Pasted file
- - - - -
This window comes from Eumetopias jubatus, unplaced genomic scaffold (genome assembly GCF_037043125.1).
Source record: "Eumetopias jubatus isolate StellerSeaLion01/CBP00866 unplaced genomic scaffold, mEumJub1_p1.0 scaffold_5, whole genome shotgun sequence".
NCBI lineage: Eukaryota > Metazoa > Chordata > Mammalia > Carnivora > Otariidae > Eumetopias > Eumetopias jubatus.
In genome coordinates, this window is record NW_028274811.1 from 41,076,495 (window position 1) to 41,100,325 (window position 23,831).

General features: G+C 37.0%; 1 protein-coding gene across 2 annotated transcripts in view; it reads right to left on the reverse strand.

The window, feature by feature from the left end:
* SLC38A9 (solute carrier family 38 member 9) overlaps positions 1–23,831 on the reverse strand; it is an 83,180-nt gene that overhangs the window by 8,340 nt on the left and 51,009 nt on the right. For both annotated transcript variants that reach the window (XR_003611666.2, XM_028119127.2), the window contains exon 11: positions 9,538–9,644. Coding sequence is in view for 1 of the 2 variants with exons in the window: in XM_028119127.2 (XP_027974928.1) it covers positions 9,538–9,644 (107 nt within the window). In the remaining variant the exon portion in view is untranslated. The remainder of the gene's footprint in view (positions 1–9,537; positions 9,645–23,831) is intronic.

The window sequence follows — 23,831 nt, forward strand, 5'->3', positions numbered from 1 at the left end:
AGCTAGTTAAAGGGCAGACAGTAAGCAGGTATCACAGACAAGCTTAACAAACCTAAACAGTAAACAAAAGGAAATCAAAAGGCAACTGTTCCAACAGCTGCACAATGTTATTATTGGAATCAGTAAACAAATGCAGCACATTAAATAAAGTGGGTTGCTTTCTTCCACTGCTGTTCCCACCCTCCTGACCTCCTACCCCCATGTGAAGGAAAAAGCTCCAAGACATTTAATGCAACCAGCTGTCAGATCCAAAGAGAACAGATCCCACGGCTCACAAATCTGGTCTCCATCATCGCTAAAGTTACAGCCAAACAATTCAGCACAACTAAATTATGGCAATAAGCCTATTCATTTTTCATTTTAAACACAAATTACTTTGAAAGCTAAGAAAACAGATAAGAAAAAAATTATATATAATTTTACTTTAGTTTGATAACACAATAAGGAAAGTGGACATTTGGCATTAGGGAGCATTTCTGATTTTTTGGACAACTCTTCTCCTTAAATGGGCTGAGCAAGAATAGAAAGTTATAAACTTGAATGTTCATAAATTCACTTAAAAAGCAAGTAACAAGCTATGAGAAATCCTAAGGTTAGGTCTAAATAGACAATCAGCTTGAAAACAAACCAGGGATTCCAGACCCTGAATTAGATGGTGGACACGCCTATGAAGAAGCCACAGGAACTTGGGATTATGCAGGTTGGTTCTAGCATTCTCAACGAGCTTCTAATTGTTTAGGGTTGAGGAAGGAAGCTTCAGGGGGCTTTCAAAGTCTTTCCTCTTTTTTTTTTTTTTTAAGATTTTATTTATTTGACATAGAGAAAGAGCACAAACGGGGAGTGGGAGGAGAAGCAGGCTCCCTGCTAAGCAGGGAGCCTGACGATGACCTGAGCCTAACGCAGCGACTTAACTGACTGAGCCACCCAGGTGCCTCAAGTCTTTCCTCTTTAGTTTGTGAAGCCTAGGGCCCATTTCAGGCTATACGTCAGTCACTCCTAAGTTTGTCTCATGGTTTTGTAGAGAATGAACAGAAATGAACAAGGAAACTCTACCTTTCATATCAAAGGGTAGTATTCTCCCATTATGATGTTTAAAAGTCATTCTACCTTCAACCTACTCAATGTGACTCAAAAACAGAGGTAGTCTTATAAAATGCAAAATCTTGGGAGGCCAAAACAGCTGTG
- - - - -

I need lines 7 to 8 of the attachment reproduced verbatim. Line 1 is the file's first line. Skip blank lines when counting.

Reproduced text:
* SLC38A9 (solute carrier family 38 member 9) overlaps positions 1–23,831 on the reverse strand; it is an 83,180-nt gene that overhangs the window by 8,340 nt on the left and 51,009 nt on the right. For both annotated transcript variants that reach the window (XR_003611666.2, XM_028119127.2), the window contains exon 11: positions 9,538–9,644. Coding sequence is in view for 1 of the 2 variants with exons in the window: in XM_028119127.2 (XP_027974928.1) it covers positions 9,538–9,644 (107 nt within the window). In the remaining variant the exon portion in view is untranslated. The remainder of the gene's footprint in view (positions 1–9,537; positions 9,645–23,831) is intronic.

The window sequence follows — 23,831 nt, forward strand, 5'->3', positions numbered from 1 at the left end: